The debriefing by PsiCorp personnel was excruciating. For nineteen days, 2nd Lt. Drummond was interrogated, polygraphed, dosed with truth drugs, and examined using the most sophisticated and secret neuro-diagnostic equipment available. Much of this probing proved more devastating to his fragile, battered psyche than the original trauma it sought to illuminate. When finally his tormentors determined he had nothing else of value regarding the phenomena he experienced on Tornia hidden in either his conscious or subconscious mind, and pains had been taken to wipe his memory of any sensitive procedures to which he’d been subjected, he was remanded into the care of the military psychiatric facility on Earth’s moon. Not however, before being given a case number and assigned to a “case manager”; agent somebody who would be checking in with him periodically to monitor his condition and progress.
The mission had seemed routine. Radical elements among a largely Indonesian/Malay population of miners on Tornia had risen against their supervisors, seized a mine and the associated barracks and commercial colony, and gruesomely slaughtered (and, it is rumored, cooked and ate) any opposing personnel, effectively halting operations and consequently profits.
The spark which ignited this conflagration appeared to be religious in nature. A “Mahdi” had risen from the ranks of miners, preaching some sort of salvation ideology and promising his followers that his “Barrakah” was powerful and would render the weapons of the oppressors useless while burning the oppressors’ soul s from their bodies. The faithful would experience the cleansing “as though being bathed in warm milk.” No coherent demands were made on the part of the miners, making negotiation difficult.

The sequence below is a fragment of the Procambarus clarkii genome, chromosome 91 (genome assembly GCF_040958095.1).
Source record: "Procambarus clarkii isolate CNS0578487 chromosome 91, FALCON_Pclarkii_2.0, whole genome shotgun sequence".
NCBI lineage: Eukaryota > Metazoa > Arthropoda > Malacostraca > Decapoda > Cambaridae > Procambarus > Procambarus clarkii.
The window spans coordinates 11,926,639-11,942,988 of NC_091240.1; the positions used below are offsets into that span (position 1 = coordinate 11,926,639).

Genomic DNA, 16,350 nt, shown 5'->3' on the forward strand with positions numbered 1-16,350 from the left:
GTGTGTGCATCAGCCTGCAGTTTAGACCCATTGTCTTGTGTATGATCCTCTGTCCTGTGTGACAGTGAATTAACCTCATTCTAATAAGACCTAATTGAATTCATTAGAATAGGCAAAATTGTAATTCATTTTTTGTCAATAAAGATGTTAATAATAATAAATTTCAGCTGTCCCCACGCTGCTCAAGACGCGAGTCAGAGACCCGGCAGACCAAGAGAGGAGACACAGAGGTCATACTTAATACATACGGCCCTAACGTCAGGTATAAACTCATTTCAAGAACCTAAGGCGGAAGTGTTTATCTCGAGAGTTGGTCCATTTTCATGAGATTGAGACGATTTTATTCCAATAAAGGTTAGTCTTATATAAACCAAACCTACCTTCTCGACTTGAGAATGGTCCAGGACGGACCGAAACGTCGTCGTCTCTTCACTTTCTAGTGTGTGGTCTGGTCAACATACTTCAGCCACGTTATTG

The multi-national mining interests in charge of the mine asked for the assistance of the Interstellar Colonial Marine Corps in putting down the uprising. Three platoons were dispatched (including one under Drummond’s command) with orders to: contact the miners, neutralize any hostile elements, take prisoner or neutralize the Mahdi and any leaders, secure the mine and facilities so that production could resume and any employees willing to work could be returned to the job as soon as possible. Drummond had successfully led his platoon on several similar missions and was considered by his superiors to be rock solid and practical, perhaps more likely to neutralize than take prisoners (a trait appreciated by most of the corporate interests he had been assigned to assist in the past).